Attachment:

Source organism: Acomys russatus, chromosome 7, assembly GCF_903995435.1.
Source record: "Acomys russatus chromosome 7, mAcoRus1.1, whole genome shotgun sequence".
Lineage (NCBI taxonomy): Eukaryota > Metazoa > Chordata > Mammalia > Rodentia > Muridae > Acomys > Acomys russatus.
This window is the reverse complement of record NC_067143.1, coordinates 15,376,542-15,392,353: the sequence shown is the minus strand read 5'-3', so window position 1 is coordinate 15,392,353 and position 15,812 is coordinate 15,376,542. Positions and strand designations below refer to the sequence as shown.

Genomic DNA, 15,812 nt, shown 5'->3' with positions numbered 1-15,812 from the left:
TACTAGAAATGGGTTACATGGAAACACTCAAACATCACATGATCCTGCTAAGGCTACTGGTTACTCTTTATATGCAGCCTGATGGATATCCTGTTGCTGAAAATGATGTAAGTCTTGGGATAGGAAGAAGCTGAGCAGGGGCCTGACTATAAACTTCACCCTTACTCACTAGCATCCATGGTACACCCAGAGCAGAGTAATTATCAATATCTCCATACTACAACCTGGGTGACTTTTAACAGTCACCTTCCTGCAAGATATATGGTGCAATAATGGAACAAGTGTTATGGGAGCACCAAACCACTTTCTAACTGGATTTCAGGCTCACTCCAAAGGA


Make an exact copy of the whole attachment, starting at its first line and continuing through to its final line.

Source organism: Acomys russatus, chromosome 7, assembly GCF_903995435.1.
Source record: "Acomys russatus chromosome 7, mAcoRus1.1, whole genome shotgun sequence".
Lineage (NCBI taxonomy): Eukaryota > Metazoa > Chordata > Mammalia > Rodentia > Muridae > Acomys > Acomys russatus.
This window is the reverse complement of record NC_067143.1, coordinates 15,376,542-15,392,353: the sequence shown is the minus strand read 5'-3', so window position 1 is coordinate 15,392,353 and position 15,812 is coordinate 15,376,542. Positions and strand designations below refer to the sequence as shown.

Genomic DNA, 15,812 nt, shown 5'->3' with positions numbered 1-15,812 from the left:
TACTAGAAATGGGTTACATGGAAACACTCAAACATCACATGATCCTGCTAAGGCTACTGGTTACTCTTTATATGCAGCCTGATGGATATCCTGTTGCTGAAAATGATGTAAGTCTTGGGATAGGAAGAAGCTGAGCAGGGGCCTGACTATAAACTTCACCCTTACTCACTAGCATCCATGGTACACCCAGAGCAGAGTAATTATCAATATCTCCATACTACAACCTGGGTGACTTTTAACAGTCACCTTCCTGCAAGATATATGGTGCAATAATGGAACAAGTGTTATGGGAGCACCAAACCACTTTCTAACTGGATTTCAGGCTCACTCCAAAGGA